Shareholder Meetings and Voting Rights

Shareholders hold general meetings on an annual basis or at fixed times according to the by-laws of the corporation. The primary purpose of these meetings is for shareholders to elect the directors of the corporation, though shareholders may also vote on a number of additional issues. Persons with authority to do so may also call special meetings on matters that require immediate attention, though only those issues set forth in the notice of the special meeting may be the subject of the vote.

A quorum must be present at the shareholder meeting for a decision to be binding. The typical quorum consists of more than half of the outstanding shares of the corporation. This percentage may be increased or decreased in the by-laws of the corporation. Prior to each shareholder meeting, a list of shareholders eligible to vote must be prepared. Shareholders have the right to inspect the voting list at any time.

Shareholders may appoint proxies to vote their shares, which is common in publicly-held corporations. Most states prescribe few specific rules with re-spect to the proxy appointment, other than the issue of whether this appointment may be revoked. Proxy appointments must be in writing, and the proxy does not need to be a fellow shareholder. Since the relationship between the shareholder and the proxy is one of principal and agent, the proxy must abide by the instructions of the shareholder.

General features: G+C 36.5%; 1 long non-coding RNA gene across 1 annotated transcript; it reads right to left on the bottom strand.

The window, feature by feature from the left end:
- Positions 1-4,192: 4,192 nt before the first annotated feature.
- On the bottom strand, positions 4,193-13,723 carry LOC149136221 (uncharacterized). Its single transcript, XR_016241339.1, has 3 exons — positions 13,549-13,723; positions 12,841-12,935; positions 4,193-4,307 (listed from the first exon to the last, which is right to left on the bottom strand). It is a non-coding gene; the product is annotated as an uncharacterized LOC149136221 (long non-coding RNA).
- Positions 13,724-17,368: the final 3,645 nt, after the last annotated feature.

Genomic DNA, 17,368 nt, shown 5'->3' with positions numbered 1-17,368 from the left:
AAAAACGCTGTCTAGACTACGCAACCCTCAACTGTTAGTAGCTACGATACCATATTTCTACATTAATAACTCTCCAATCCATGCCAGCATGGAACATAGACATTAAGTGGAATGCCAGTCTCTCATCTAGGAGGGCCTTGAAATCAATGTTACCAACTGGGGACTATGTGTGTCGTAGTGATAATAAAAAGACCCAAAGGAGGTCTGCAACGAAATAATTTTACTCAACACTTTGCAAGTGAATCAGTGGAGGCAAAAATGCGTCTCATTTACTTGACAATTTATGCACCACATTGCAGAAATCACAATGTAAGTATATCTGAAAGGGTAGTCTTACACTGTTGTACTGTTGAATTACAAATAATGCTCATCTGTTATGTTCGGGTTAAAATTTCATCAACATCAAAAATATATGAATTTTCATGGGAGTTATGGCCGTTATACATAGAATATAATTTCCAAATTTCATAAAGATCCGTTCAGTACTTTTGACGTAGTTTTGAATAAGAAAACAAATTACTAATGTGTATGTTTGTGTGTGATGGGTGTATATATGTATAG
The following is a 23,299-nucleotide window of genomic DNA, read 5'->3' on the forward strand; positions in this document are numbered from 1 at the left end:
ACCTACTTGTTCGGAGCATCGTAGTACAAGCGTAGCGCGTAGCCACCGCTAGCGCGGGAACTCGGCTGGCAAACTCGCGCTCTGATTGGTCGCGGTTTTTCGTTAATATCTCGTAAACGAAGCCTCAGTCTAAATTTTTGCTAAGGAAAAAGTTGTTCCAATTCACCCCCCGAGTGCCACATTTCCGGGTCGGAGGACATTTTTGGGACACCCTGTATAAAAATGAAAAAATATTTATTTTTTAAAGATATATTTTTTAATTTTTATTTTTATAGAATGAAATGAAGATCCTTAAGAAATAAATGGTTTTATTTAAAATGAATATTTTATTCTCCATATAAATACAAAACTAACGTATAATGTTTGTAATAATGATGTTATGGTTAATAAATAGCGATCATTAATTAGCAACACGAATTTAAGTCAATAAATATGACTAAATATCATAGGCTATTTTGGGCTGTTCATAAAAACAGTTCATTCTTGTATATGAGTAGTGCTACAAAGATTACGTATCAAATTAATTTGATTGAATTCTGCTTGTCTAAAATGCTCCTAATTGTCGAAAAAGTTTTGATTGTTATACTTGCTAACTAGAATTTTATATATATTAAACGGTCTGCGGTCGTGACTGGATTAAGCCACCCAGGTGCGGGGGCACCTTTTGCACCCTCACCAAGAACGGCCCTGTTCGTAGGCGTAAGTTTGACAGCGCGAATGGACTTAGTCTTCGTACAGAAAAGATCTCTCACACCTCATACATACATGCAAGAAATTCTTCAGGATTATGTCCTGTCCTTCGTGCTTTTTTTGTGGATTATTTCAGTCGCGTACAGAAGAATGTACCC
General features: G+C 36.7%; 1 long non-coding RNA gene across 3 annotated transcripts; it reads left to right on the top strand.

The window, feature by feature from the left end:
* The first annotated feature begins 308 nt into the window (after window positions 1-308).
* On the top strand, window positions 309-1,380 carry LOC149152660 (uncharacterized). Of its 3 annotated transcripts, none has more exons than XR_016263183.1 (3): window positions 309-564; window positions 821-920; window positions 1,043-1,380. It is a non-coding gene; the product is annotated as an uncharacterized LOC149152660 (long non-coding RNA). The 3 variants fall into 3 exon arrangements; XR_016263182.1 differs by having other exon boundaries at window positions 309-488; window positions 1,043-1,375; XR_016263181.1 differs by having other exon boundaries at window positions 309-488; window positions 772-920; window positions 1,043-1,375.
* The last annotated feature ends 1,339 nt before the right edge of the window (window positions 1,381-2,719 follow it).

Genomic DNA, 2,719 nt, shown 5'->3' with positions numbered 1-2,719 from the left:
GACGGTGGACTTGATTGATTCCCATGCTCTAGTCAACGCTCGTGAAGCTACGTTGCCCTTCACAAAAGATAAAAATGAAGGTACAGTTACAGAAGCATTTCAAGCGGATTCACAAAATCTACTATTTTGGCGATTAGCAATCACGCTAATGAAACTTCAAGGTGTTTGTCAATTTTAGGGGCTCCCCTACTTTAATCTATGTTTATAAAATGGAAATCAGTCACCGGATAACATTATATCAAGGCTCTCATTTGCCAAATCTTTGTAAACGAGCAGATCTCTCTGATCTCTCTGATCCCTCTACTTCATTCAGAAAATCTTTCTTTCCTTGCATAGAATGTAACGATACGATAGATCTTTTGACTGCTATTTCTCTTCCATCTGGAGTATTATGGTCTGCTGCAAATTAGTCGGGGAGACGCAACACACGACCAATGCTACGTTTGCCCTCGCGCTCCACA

Shareholders by unanimous consent may conduct business without holding a shareholder meeting. Such actions are more common in closely held corporations, where shareholder actions are typically unanimous. In a larger, publicly held corporation, such actions are much less practical, especially because decisions of the shareholders affect a larger number of people.

Matters upon which shareholders vote, in addition to the election of the directors, depend on the issues affecting the corporation. The following are the most significant of these matters.

  • Approval or disapproval of changes in the articles of incorporation
  • Approval or disapproval of a merger with another corporation
  • Approval or disapproval of the sale of substantially all of the corporation’s assets that is not in the ordinary course of the corporation’s business
  • Approval or disapproval of the voluntary dissolution of the corporation
  • Approval or disapproval of corporate transactions where some directors have a conflict of interest
  • Approval or disapproval of amendments to bylaws or articles of incorporation
  • Make nonbinding recommendations about the governance and management of the corporation to the board of directors

Inside Shareholder Meetings and Voting Rights